Dadavistic Orchestra consists of former members of the Psychick Warriors Ov Gaia paired up with The Black Dog. Both groups became known for their work as electronic/ambient/drone pioneers. As the Dokument .02 title suggests, this is the Orchestra’s second release. Listening to it is akin to taking a trip through the ambient gutter.
Music For Airports this is not, although there are some similarities to The Black Dog’s 2010 update of the Brian Eno classic, Music For Real Airports. When Eno released his landmark ambient 1978 classic, the idea was to create a soothing background soundscape for the (then) weirdly institutional and quiet environment of airports. Of course after 9/11, that atmosphere changed radically. Going through an airport now is one of the most stressful and unpleasant experiences there is. Music For Real Airports reflects this.
On the other hand, Psychick Warriors Ov Gaia were affiliated with Thee Psychick Temple Ov Youth who in turn rose out of Psychic TV. The three former Warriors also bring a sense of artistic chaos to the project, thereby creating in Dadavistic Orchestra a bubbling cauldron of provocative ideas.
Each of the six tracks that make up Dokument .02 clock in at about 11 minutes. They are sequenced in a manner that makes listening to the disc in order mandatory to get the proper effect. Although the specter of the Dada movement is made implicit by the name, the album is more than just a rejection of the status quo. The disc opens with “Deep Old Mu,” which shows just how fascinating ambient and drone music can actually be, when performed by the right people. I am reminded of the great Pelican Daughters here, most especially their “Bicycle Ride” contribution to the Silent Records’ 1993 LSD celebration, 50 Years Of Sunshine.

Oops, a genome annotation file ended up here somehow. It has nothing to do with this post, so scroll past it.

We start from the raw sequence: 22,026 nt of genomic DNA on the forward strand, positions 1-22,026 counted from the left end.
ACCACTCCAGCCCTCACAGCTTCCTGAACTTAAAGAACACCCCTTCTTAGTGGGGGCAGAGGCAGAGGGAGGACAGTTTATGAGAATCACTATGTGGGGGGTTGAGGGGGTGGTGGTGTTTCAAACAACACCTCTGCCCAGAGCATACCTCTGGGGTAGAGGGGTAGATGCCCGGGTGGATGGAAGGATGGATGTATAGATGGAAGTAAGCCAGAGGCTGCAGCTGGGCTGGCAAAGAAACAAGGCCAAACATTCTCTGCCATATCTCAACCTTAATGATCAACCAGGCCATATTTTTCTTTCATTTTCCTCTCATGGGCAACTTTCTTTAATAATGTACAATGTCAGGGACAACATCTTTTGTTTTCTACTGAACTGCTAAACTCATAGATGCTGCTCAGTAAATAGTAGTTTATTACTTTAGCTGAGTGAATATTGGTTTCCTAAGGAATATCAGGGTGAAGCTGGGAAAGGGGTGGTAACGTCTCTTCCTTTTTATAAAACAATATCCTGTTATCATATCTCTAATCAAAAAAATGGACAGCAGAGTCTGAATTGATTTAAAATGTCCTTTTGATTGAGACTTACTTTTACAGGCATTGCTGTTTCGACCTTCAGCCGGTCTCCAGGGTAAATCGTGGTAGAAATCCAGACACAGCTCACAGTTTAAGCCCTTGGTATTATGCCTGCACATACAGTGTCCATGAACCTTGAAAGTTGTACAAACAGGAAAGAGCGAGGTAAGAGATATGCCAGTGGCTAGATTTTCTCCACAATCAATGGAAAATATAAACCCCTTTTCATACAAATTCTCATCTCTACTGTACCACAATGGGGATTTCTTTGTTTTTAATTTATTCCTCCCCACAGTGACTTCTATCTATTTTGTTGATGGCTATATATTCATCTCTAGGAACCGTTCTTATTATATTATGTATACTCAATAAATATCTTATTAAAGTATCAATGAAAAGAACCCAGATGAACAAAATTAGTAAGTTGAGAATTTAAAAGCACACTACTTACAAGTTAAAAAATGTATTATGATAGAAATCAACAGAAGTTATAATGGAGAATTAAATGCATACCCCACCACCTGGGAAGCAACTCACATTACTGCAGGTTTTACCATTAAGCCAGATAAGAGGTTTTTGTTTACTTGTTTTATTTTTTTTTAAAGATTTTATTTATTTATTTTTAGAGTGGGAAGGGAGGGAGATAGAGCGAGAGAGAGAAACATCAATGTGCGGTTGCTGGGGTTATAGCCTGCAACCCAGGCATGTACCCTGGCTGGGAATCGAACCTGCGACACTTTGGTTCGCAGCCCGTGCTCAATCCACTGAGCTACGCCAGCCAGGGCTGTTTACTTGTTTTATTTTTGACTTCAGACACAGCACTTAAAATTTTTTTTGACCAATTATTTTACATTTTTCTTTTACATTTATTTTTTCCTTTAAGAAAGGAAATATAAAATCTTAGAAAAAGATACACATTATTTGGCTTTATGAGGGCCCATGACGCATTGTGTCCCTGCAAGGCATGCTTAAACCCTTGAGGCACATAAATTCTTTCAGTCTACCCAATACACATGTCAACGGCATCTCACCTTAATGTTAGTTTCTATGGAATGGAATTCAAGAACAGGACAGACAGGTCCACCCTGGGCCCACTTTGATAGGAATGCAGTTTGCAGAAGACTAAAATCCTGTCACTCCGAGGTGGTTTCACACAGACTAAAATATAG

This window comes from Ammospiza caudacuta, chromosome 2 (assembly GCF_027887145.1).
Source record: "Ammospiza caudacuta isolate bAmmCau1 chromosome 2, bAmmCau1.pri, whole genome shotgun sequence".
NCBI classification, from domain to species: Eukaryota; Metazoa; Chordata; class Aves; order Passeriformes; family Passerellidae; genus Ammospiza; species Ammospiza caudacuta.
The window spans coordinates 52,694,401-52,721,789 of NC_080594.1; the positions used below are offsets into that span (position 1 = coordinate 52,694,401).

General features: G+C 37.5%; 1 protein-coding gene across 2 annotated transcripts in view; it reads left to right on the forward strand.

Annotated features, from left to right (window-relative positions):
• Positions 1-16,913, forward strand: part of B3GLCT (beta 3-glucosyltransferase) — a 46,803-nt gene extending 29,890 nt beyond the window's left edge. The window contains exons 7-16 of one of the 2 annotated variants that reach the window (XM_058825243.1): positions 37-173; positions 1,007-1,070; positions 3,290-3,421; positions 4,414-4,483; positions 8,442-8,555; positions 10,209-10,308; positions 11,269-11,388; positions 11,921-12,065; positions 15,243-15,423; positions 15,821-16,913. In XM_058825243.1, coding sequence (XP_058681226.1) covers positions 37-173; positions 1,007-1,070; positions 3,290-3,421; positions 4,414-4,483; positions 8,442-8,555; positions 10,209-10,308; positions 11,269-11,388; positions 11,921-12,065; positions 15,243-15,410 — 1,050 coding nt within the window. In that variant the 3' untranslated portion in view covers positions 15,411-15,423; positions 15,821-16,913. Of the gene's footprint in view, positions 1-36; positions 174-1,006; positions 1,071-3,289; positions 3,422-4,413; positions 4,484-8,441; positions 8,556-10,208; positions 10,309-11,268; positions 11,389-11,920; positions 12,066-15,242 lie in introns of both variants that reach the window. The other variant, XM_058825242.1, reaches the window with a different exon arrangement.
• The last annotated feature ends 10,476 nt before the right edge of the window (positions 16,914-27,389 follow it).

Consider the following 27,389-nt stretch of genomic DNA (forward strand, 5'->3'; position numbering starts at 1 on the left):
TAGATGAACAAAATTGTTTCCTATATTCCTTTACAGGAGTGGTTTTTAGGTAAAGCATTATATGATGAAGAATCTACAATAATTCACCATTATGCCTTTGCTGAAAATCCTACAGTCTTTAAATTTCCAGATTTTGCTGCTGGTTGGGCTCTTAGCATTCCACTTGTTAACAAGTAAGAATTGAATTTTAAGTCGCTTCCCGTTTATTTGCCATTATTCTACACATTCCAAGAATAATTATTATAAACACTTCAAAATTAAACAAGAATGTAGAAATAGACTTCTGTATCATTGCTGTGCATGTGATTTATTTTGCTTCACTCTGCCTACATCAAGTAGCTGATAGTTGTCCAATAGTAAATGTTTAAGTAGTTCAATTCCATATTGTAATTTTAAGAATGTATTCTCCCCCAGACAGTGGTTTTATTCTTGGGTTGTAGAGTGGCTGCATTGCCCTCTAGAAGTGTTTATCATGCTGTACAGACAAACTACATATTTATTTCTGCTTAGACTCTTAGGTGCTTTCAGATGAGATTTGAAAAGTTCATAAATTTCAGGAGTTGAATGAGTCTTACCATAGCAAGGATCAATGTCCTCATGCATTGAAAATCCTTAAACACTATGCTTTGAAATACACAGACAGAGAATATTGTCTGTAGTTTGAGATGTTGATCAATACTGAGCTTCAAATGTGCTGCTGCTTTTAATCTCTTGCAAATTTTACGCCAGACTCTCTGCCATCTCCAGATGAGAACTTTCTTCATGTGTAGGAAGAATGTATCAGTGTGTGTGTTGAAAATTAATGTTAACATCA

Despite the inroads of other elements, there is a tranquility to “Deep Old Mu” and the next track, “Petrichore” that remains relatively undisturbed. As we delve further into Dokument .02 however, things begin to change. The somewhat peaceful drone progressively gives way to a more dissonant tone, resulting in the impression of a journey. And the destination of this passage is not exactly Shangri-La (check).
Or maybe it is. In Frank Capra’s filmed version of Lost Horizon (1937), our hero Robert Conway braves unbelievable hardships on his way through the Himalayas, to reach his vaunted paradise. The final frame shows a sign reading “Welcome to Shangri-La,” which leaves the rest to our imaginations. Maybe that is the case with Dadavistic Orchestra. Where they go after the sixth and final track “De Neerstorting Van De Mening Van De Kathederaal” is a place left unsaid and open.
As ever, the interpretation of instrumental music depends exclusively on what the listener brings to it. All we can hope for are some interesting sounds to base our dreams on. Dadavistic Orchestra do a brilliant job in providing them.